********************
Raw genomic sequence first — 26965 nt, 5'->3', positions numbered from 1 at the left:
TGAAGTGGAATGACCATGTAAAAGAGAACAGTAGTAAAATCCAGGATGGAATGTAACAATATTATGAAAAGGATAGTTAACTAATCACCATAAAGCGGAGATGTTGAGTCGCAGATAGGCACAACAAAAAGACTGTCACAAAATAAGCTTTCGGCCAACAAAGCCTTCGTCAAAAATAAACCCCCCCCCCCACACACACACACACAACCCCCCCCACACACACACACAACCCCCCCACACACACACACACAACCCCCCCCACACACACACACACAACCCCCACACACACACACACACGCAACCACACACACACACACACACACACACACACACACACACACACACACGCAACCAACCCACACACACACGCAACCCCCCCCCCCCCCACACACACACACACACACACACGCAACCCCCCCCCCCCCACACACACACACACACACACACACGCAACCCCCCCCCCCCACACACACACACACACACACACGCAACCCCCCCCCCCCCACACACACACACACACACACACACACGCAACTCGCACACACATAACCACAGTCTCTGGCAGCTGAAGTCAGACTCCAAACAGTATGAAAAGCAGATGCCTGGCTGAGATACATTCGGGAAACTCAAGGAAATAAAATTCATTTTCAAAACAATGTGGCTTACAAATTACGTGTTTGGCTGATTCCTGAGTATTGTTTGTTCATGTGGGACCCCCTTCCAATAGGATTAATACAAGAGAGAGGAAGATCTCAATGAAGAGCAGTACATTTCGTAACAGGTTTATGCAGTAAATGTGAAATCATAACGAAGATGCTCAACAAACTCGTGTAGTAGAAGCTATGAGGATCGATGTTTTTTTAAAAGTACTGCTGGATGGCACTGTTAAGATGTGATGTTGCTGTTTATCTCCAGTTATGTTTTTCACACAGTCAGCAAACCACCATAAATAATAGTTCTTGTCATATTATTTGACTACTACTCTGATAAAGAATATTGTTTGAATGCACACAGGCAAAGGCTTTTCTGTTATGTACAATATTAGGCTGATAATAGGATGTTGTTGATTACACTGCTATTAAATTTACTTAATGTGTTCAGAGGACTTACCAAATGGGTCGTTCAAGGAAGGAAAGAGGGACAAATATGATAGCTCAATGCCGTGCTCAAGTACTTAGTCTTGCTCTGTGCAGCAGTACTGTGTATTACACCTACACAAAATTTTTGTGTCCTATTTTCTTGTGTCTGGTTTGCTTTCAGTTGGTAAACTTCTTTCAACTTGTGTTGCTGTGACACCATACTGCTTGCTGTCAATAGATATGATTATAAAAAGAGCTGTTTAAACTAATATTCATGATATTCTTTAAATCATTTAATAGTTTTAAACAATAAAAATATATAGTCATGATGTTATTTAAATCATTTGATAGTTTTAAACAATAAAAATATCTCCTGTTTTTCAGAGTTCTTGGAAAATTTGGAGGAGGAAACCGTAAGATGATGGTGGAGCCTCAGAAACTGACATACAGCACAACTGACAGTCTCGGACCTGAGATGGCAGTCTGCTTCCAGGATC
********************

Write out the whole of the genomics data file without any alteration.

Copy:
Raw genomic sequence first — 26965 nt, 5'->3', positions numbered from 1 at the left:
TGAAGTGGAATGACCATGTAAAAGAGAACAGTAGTAAAATCCAGGATGGAATGTAACAATATTATGAAAAGGATAGTTAACTAATCACCATAAAGCGGAGATGTTGAGTCGCAGATAGGCACAACAAAAAGACTGTCACAAAATAAGCTTTCGGCCAACAAAGCCTTCGTCAAAAATAAACCCCCCCCCCCACACACACACACACAACCCCCCCCACACACACACACAACCCCCCCACACACACACACACAACCCCCCCCACACACACACACACAACCCCCACACACACACACACACGCAACCACACACACACACACACACACACACACACACACACACACACACACGCAACCAACCCACACACACACGCAACCCCCCCCCCCCCCACACACACACACACACACACACGCAACCCCCCCCCCCCCACACACACACACACACACACACACGCAACCCCCCCCCCCCACACACACACACACACACACACGCAACCCCCCCCCCCCCACACACACACACACACACACACACACGCAACTCGCACACACATAACCACAGTCTCTGGCAGCTGAAGTCAGACTCCAAACAGTATGAAAAGCAGATGCCTGGCTGAGATACATTCGGGAAACTCAAGGAAATAAAATTCATTTTCAAAACAATGTGGCTTACAAATTACGTGTTTGGCTGATTCCTGAGTATTGTTTGTTCATGTGGGACCCCCTTCCAATAGGATTAATACAAGAGAGAGGAAGATCTCAATGAAGAGCAGTACATTTCGTAACAGGTTTATGCAGTAAATGTGAAATCATAACGAAGATGCTCAACAAACTCGTGTAGTAGAAGCTATGAGGATCGATGTTTTTTTAAAAGTACTGCTGGATGGCACTGTTAAGATGTGATGTTGCTGTTTATCTCCAGTTATGTTTTTCACACAGTCAGCAAACCACCATAAATAATAGTTCTTGTCATATTATTTGACTACTACTCTGATAAAGAATATTGTTTGAATGCACACAGGCAAAGGCTTTTCTGTTATGTACAATATTAGGCTGATAATAGGATGTTGTTGATTACACTGCTATTAAATTTACTTAATGTGTTCAGAGGACTTACCAAATGGGTCGTTCAAGGAAGGAAAGAGGGACAAATATGATAGCTCAATGCCGTGCTCAAGTACTTAGTCTTGCTCTGTGCAGCAGTACTGTGTATTACACCTACACAAAATTTTTGTGTCCTATTTTCTTGTGTCTGGTTTGCTTTCAGTTGGTAAACTTCTTTCAACTTGTGTTGCTGTGACACCATACTGCTTGCTGTCAATAGATATGATTATAAAAAGAGCTGTTTAAACTAATATTCATGATATTCTTTAAATCATTTAATAGTTTTAAACAATAAAAATATATAGTCATGATGTTATTTAAATCATTTGATAGTTTTAAACAATAAAAATATCTCCTGTTTTTCAGAGTTCTTGGAAAATTTGGAGGAGGAAACCGTAAGATGATGGTGGAGCCTCAGAAACTGACATACAGCACAACTGACAGTCTCGGACCTGAGATGGCAGTCTGCTTCCAGGATC